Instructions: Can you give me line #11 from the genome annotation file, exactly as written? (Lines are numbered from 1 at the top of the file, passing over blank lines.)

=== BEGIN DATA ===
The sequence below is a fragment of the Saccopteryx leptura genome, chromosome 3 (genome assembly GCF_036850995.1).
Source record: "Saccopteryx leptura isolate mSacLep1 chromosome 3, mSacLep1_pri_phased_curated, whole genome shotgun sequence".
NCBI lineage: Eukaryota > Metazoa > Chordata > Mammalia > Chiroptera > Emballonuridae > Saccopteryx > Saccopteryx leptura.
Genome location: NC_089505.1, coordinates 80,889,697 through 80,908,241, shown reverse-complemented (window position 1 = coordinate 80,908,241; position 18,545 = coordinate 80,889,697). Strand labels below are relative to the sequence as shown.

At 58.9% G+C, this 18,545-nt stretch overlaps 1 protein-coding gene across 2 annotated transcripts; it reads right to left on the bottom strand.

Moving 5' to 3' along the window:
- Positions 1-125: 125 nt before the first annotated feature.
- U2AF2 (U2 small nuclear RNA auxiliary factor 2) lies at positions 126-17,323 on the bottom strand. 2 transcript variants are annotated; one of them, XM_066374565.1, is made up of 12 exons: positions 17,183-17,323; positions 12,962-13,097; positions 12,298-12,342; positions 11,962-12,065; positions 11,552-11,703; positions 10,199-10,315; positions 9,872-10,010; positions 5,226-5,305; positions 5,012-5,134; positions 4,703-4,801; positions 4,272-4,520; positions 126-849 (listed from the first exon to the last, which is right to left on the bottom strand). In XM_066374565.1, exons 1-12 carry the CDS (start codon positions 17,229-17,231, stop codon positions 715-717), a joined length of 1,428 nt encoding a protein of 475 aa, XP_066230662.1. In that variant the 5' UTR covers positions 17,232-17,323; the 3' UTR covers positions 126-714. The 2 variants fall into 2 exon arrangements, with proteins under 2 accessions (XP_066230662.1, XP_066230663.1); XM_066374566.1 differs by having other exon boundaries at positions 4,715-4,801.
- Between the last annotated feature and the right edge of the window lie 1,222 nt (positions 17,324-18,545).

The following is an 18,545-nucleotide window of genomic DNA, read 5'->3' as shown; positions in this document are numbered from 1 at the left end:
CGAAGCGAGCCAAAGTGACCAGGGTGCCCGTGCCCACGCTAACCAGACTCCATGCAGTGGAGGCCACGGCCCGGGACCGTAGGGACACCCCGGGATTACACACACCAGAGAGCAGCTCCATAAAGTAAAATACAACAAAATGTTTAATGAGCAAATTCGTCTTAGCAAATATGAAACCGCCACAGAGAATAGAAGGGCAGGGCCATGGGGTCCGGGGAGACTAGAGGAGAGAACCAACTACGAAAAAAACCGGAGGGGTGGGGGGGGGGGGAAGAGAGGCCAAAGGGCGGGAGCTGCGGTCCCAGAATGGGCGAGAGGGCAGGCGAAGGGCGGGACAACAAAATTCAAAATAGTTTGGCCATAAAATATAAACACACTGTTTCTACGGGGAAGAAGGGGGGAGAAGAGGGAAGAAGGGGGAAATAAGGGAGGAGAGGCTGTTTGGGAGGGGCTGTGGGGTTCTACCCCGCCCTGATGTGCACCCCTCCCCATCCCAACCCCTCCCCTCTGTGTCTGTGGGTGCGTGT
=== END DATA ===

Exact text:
CGAAGCGAGCCAAAGTGACCAGGGTGCCCGTGCCCACGCTAACCAGACTCCATGCAGTGGAGGCCACGGCCCGGGACCGTAGGGACACCCCGGGATTACACACACCAGAGAGCAGCTCCATAAAGTAAAATACAACAAAATGTTTAATGAGCAAATTCGTCTTAGCAAATATGAAACCGCCACAGAGAATAGAAGGGCAGGGCCATGGGGTCCGGGGAGACTAGAGGAGAGAACCAACTACGAAAAAAACCGGAGGGGTGGGGGGGGGGGGAAGAGAGGCCAAAGGGCGGGAGCTGCGGTCCCAGAATGGGCGAGAGGGCAGGCGAAGGGCGGGACAACAAAATTCAAAATAGTTTGGCCATAAAATATAAACACACTGTTTCTACGGGGAAGAAGGGGGGAGAAGAGGGAAGAAGGGGGAAATAAGGGAGGAGAGGCTGTTTGGGAGGGGCTGTGGGGTTCTACCCCGCCCTGATGTGCACCCCTCCCCATCCCAACCCCTCCCCTCTGTGTCTGTGGGTGCGTGT